Falmouth Street apartment plans aired
A planned 288-unit apartment complex for Falmouth Street in Warrenton received its first public airing June 16 during a work session of the Warrenton Planning Commission.
A total of 160 units would be built in the first phase with 80 of the units reserved for households earning up to 60 percent of the area's median income for tenants in need of affordable housing and fall under the income cap.
The remaining 80 units in the first phase of Orchard Ridge will be rented at at the prevailing market rates, according to a plan description filed with Warrenton's planning and development office.
The target market would be persons earning between $50,000 and $74,999. For those who qualified for the reduced rents, a one-bedroom unit would rent for $985 monthly, two bedrooms for $1,180 and three bedrooms for $1,342, according to the project description.
The second phase of 128 units would be build a year after the first.
Nine buildings are shown in the plans for the 14.6- acre site between U.S. 15/29 Bypass and Falmouth Street. It is south of Old Meetze Road and adjacent to the Warrenton Greenway. There is access to public water and sewer but a sewer extension would be needed under the Greenway trail.
The apartment buildings would be four-stories tall. Start of construction is planned for mid-2016 if approvals from the town are secured.
The complex will have a clubhouse, outdoor swimming pool and picnic/grill area.
Local attorney Merle Fallon, representing the developer, Orchard Development Corp. of Maryland, said that a rezoning of the property at 615 Falmouth St. from the current industrial designation is being sought. An amendment to the town's comprehensive plan, parking waiver and a special use permit is also needed.
A traffic study done by the applicant was submitted to support the need of a traffic signal at Falmouth and Shirley streets. The development will add a projected 28 vehicles on Falmouth Street during peak morning hours and 29 at peak afternoon hours.
Fallon said this is the first multi-family development, other than age-restricted units, proposed in Warrenton since 2004.
He told the planning commissioners that “this will not be a children-heavy development.” An estimated 32 students will be living in the 288 apartments, he said. That's a projection based on National Association of Home Builders study of multi-family developments in Virginia.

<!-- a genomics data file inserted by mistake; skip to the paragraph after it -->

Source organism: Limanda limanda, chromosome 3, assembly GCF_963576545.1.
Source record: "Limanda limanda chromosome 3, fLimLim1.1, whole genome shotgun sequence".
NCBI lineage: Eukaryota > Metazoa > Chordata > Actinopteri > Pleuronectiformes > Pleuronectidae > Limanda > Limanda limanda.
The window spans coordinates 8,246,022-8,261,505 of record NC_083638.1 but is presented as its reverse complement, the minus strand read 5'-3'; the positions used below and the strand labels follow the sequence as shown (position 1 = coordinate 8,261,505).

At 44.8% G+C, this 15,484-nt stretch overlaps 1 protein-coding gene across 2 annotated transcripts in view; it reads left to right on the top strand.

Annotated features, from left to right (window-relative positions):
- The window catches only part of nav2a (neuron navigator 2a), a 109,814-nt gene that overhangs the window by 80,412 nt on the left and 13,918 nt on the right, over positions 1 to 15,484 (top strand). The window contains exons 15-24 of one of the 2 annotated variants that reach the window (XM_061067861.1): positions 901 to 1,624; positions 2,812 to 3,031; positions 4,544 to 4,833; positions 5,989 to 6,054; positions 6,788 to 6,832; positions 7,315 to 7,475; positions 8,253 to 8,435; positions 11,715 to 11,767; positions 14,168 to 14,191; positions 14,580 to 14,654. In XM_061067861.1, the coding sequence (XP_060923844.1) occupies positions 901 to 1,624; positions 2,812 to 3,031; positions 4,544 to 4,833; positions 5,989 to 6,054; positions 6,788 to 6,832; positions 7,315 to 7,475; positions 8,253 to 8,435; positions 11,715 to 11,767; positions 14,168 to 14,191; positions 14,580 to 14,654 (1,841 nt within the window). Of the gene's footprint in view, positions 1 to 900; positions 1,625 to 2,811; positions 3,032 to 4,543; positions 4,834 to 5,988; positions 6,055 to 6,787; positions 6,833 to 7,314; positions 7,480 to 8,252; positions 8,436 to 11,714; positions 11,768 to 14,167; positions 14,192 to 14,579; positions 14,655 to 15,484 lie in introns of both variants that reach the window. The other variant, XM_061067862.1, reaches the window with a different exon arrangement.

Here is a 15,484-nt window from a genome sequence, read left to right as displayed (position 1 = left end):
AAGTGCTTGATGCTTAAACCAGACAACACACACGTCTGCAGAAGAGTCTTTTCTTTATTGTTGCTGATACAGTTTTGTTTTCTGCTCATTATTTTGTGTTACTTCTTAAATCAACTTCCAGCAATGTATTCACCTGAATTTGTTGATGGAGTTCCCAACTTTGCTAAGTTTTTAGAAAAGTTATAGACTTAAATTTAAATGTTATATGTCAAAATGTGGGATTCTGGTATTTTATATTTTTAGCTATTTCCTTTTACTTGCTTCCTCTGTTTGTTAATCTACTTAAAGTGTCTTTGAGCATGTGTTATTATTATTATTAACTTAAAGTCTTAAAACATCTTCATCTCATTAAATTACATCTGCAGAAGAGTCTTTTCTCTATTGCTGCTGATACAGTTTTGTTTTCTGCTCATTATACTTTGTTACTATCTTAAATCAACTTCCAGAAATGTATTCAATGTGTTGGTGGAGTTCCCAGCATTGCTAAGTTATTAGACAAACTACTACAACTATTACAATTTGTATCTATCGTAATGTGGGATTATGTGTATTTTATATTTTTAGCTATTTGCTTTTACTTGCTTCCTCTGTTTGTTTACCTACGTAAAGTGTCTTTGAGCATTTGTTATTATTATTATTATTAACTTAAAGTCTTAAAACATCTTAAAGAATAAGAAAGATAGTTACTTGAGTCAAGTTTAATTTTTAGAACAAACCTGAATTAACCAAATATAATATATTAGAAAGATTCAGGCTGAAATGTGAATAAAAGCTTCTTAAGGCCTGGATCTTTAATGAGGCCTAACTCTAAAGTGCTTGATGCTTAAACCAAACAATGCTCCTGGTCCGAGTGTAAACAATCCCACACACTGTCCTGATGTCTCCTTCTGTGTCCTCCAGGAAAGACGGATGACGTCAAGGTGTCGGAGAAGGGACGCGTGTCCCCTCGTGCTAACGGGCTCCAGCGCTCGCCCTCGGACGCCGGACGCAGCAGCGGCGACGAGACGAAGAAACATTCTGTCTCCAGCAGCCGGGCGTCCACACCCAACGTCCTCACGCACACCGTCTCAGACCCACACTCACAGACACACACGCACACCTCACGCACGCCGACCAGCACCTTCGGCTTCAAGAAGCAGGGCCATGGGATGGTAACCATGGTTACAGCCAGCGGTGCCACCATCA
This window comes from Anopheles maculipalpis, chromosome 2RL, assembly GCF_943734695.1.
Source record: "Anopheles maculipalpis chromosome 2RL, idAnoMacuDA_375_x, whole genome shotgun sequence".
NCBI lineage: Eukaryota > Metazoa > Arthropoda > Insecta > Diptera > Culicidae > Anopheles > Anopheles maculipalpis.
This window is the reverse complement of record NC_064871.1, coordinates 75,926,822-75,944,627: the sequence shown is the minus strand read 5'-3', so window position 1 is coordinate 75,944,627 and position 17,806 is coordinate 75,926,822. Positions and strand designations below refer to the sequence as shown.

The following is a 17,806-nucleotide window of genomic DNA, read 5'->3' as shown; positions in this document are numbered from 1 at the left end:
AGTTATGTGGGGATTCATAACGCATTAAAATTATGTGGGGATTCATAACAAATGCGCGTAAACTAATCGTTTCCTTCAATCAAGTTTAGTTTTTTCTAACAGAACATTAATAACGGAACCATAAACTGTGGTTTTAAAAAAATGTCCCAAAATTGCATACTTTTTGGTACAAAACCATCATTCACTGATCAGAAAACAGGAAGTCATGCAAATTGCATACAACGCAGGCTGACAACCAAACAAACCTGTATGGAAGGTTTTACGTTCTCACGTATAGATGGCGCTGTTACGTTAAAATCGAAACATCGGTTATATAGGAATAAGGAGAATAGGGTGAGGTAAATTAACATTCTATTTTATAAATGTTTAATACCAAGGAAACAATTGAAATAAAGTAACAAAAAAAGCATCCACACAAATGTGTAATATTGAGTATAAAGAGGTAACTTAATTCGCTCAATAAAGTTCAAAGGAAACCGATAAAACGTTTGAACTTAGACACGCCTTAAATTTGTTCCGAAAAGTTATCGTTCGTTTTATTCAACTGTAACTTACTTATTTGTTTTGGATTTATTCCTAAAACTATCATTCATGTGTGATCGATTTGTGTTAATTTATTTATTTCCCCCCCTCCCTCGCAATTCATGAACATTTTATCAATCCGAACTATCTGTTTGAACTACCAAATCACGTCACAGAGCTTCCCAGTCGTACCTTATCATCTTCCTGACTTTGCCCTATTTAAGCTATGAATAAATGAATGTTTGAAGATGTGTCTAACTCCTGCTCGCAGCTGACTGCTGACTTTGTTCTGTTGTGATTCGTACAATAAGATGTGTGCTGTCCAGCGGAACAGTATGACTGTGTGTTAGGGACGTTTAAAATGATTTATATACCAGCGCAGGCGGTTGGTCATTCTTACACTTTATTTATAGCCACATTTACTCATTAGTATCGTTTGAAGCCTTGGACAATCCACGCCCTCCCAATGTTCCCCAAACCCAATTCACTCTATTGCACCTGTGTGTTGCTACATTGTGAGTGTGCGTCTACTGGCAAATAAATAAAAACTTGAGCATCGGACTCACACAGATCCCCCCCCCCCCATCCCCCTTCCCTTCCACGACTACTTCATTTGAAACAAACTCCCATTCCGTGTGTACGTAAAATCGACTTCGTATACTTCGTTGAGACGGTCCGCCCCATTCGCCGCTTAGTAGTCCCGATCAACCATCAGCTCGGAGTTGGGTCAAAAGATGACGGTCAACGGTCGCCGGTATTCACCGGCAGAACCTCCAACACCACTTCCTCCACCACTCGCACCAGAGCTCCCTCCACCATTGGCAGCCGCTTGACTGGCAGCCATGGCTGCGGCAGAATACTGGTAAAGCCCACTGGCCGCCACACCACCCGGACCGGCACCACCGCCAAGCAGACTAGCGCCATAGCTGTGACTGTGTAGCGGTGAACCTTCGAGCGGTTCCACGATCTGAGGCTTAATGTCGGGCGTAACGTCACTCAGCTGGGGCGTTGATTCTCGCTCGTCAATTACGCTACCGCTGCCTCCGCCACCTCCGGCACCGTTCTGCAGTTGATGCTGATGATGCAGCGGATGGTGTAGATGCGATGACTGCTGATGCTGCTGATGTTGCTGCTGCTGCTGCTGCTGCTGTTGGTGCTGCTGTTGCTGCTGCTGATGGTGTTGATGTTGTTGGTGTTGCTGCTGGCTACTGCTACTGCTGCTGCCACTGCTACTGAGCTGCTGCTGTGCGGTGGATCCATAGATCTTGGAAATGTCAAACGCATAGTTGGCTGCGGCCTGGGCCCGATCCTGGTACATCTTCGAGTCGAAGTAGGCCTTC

Fallon said the developer is offering to put neighbors on water and sewer service as a proffer. In exchange, the developer wants the town to extend a credit on the cost of tap fees.
A proffer in the form of a $100,000 financial contribution to upgrade the nearest sewer pump station or toward fixing the town's infiltration and inflow is also being offered.
He said each unit will have an estimated water demand of 92 gallons per day.
Fallon said that the law looks at whether sufficient water exists for a given project under consideration.
“It doesn't look down the road. It's first come, first served when it comes to water demand,” he said, adding that there's been some confusion when it comes to potential versus actual demand.
“It has to be satisfied if available,” he said. “There is no by right usage. You can't speculate on what could happen and besides, in this area all you have to do is drill more wells.”
He said that New Baltimore as many water customers as Warrenton and that all are on well water.
The work session presentation followed a lengthy discussion and eventual vote by the planning commission to recommend approval to town council of plans by American Legion Post 72 to build an assisted living facility.
That project prompted discussion about the available water and sewer capacity in Warrenton and the ability of the town to provide service to new developments.
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